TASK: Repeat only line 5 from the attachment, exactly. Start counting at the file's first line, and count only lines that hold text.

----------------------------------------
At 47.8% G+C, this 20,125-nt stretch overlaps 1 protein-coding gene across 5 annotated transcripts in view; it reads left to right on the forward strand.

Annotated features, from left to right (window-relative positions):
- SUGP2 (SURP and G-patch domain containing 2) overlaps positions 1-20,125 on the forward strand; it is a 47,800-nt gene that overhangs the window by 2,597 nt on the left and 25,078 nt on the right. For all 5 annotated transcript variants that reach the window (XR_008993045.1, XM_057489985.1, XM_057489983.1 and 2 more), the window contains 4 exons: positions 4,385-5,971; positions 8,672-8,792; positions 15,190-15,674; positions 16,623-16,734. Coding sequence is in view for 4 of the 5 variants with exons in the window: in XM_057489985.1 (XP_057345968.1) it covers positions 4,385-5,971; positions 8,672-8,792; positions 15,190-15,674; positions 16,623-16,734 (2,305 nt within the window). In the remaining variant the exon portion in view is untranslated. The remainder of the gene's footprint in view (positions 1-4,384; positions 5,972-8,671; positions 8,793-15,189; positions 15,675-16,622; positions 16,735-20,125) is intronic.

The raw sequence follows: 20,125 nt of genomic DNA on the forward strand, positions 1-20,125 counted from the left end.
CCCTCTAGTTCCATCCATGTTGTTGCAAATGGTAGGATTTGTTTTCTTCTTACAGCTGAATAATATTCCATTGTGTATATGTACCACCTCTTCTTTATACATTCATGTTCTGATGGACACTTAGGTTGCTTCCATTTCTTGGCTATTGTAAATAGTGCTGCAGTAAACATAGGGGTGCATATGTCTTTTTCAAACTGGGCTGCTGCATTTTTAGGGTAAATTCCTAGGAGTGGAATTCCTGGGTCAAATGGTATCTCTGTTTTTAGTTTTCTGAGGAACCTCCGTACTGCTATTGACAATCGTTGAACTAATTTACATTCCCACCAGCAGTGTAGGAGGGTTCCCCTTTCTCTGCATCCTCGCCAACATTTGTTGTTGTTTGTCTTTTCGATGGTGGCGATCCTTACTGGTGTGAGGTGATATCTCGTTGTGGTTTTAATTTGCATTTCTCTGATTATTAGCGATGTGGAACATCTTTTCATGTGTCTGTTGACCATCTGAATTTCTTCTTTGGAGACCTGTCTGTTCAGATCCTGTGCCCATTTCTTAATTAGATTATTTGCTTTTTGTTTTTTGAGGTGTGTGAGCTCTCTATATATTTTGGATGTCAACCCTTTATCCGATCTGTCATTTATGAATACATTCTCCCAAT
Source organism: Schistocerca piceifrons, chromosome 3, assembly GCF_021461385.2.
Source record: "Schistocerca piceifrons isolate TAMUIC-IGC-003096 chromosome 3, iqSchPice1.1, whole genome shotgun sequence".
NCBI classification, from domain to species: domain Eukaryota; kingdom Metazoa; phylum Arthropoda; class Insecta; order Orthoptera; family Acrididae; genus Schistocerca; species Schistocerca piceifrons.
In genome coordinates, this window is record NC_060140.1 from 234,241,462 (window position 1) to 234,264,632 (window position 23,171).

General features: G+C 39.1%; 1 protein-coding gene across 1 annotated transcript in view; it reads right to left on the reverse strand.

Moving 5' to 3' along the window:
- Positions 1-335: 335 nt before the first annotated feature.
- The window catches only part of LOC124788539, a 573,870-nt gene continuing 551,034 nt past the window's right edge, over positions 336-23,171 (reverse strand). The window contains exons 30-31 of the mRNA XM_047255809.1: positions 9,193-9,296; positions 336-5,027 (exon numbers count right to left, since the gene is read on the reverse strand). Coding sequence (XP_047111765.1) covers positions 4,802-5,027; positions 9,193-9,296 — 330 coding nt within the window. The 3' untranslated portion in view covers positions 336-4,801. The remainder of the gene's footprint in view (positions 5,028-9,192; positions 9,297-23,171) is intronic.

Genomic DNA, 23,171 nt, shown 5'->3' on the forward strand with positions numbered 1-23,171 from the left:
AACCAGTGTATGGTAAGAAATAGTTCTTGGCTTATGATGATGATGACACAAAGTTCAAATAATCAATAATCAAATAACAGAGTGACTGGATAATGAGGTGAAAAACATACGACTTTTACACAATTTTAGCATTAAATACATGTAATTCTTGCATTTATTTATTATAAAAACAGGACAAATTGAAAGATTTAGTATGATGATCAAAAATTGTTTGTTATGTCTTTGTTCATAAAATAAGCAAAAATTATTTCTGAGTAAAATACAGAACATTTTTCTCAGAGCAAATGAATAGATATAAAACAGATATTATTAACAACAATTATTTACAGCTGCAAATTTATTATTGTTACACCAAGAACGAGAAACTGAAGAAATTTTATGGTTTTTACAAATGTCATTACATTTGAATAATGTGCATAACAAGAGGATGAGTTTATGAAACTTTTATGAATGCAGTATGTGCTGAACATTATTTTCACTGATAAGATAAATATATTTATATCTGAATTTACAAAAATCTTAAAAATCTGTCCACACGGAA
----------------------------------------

CCCTCTAGTTCCATCCATGTTGTTGCAAATGGTAGGATTTGTTTTCTTCTTACAGCTGAATAATATTCCATTGTGTATATGTACCACCTCTTCTTTATACATTCATGTTCTGATGGACACTTAGGTTGCTTCCATTTCTTGGCTATTGTAAATAGTGCTGCAGTAAACATAGGGGTGCATATGTCTTTTTCAAACTGGGCTGCTGCATTTTTAGGGTAAATTCCTAGGAGTGGAATTCCTGGGTCAAATGGTATCTCTGTTTTTAGTTTTCTGAGGAACCTCCGTACTGCTATTGACAATCGTTGAACTAATTTACATTCCCACCAGCAGTGTAGGAGGGTTCCCCTTTCTCTGCATCCTCGCCAACATTTGTTGTTGTTTGTCTTTTCGATGGTGGCGATCCTTACTGGTGTGAGGTGATATCTCGTTGTGGTTTTAATTTGCATTTCTCTGATTATTAGCGATGTGGAACATCTTTTCATGTGTCTGTTGACCATCTGAATTTCTTCTTTGGAGACCTGTCTGTTCAGATCCTGTGCCCATTTCTTAATTAGATTATTTGCTTTTTGTTTTTTGAGGTGTGTGAGCTCTCTATATATTTTGGATGTCAACCCTTTATCCGATCTGTCATTTATGAATACATTCTCCCAAT